and Cephalaspis. Grey marl passing into red and grey marl and bluish
grey rock (Auchenaspis-grits), with Auchenaspis,
Cephalaspis, Onchus, Pterygotus, Lingula, &c. 20 feet.
Purple shales and thin sandstones, 34 feet. Ledbury Shales
Grey shales and grit, with Cephalaspis and Pterygotus,
8 feet. Red and mottled marls, and thin sandstones with i Lingula, Pteraspis, 210 feet. Downton sandstone, 9 feet.
OLD RED SANDSTONE AND DEVONIAN.
OLD RED SANDSTONE. The Old Red Sandstone consists of red and grey micaceous and mottled sandstones, sometimes false-bedded, quartzose conglomerates, slaty micaceous marls, and shales. Its name, however, bespeaks its most prominent character. In some localities bands of nodular or concretionary limestone called “cornstones' occur ; and ripple-marks are met with on the surfaces of some of the beds of sandstone. The maximum thickness of the series may be taken at about 10,000 feet, but in many places it would appear that an estimate of 4,000 or 5,000 feet is sufficient.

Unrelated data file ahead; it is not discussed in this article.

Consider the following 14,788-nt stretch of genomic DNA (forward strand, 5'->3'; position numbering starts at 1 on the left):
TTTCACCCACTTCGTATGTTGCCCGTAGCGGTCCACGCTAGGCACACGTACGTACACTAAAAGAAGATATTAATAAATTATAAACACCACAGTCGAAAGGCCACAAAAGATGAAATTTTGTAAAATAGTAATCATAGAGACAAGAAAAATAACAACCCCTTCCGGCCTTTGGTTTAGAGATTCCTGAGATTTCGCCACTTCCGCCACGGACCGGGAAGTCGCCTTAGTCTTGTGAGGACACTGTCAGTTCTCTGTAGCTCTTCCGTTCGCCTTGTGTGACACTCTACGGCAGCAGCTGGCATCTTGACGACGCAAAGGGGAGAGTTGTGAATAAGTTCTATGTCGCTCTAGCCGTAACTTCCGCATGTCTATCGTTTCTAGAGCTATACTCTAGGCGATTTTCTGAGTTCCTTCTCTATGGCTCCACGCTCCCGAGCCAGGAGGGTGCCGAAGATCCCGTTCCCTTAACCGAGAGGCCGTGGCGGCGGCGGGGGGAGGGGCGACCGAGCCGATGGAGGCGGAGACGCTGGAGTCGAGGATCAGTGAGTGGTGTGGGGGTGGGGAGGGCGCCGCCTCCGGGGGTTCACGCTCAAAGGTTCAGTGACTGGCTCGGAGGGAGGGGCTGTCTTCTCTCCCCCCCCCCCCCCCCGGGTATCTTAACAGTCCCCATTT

It has been observed to pass insensibly in places into the Silurian rocks below, the passage beds called Downton Sandstones and Ledbury shales belonging perhaps as much to one system as to the other.
Three divisions are generally made in the Old Red Sandstone, as follows:
Red and variegated sandstones, and quartzose conUpper glomerates.
Marly sandstones and flagstones, red shale, and thin Middle cornstones. (Brownstone series.) Lower
Pale coloured sandstones, red and variegated marly Cornstone
beds with cornstones in lower part. (Cornstone Group Lower series.)
Pterygotus, Pteraspis, Cephalaspis, &c. About 2,500 The Old Red Sandstone extends from near Bridgenorth in Shropshire, southwards, through a considerable portion of Herefordshire, Monmouthshire, and Brecknockshire, into Glamorganshire, Caermarthen, and Pembroke.
Fig. 7.— Section of Old Red Sandstone on the north-west escarpment of the Black
Mountains, on the borders of Herefordshire.'
(Sir R. I. Murchison.)
(The beds consist of red sandstone and quartzose conglomerate.]
Near Malvern and Abberley, the Old Red Sandstone rests on the Ledbury Shales and Ludlow Rocks. Quartz conglomerates are conspicuous at Kymin Hill, Monmouth. In the Forest of Dean country, the nodular beds of cornstone give the rock a conglomeratic appearance. The Vans (Fans) of
) Brecon are formed of the Old Red Sandstone, the upper beds consisting of white quartz-conglomerate.